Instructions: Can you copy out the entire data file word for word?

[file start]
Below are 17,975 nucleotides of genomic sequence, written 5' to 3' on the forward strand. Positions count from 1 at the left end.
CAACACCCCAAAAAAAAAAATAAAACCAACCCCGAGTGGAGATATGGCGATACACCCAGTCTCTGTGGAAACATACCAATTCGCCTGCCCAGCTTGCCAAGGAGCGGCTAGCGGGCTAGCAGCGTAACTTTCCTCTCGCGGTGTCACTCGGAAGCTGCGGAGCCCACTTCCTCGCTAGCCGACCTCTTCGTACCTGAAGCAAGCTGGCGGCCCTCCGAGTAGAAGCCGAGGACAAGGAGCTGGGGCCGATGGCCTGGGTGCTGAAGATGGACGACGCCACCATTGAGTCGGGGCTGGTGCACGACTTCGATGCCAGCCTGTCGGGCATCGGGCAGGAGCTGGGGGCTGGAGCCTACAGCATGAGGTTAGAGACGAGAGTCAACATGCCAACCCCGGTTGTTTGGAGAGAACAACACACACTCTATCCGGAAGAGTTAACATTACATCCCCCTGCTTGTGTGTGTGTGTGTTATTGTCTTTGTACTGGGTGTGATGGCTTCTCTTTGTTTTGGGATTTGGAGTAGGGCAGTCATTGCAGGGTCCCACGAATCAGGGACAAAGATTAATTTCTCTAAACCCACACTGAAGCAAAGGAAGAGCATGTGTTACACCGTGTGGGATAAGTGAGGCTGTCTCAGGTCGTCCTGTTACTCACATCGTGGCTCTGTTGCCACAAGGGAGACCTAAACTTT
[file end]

Below are 17,975 nucleotides of genomic sequence, written 5' to 3' on the forward strand. Positions count from 1 at the left end.
CAACACCCCAAAAAAAAAAATAAAACCAACCCCGAGTGGAGATATGGCGATACACCCAGTCTCTGTGGAAACATACCAATTCGCCTGCCCAGCTTGCCAAGGAGCGGCTAGCGGGCTAGCAGCGTAACTTTCCTCTCGCGGTGTCACTCGGAAGCTGCGGAGCCCACTTCCTCGCTAGCCGACCTCTTCGTACCTGAAGCAAGCTGGCGGCCCTCCGAGTAGAAGCCGAGGACAAGGAGCTGGGGCCGATGGCCTGGGTGCTGAAGATGGACGACGCCACCATTGAGTCGGGGCTGGTGCACGACTTCGATGCCAGCCTGTCGGGCATCGGGCAGGAGCTGGGGGCTGGAGCCTACAGCATGAGGTTAGAGACGAGAGTCAACATGCCAACCCCGGTTGTTTGGAGAGAACAACACACACTCTATCCGGAAGAGTTAACATTACATCCCCCTGCTTGTGTGTGTGTGTGTTATTGTCTTTGTACTGGGTGTGATGGCTTCTCTTTGTTTTGGGATTTGGAGTAGGGCAGTCATTGCAGGGTCCCACGAATCAGGGACAAAGATTAATTTCTCTAAACCCACACTGAAGCAAAGGAAGAGCATGTGTTACACCGTGTGGGATAAGTGAGGCTGTCTCAGGTCGTCCTGTTACTCACATCGTGGCTCTGTTGCCACAAGGGAGACCTAAACTTT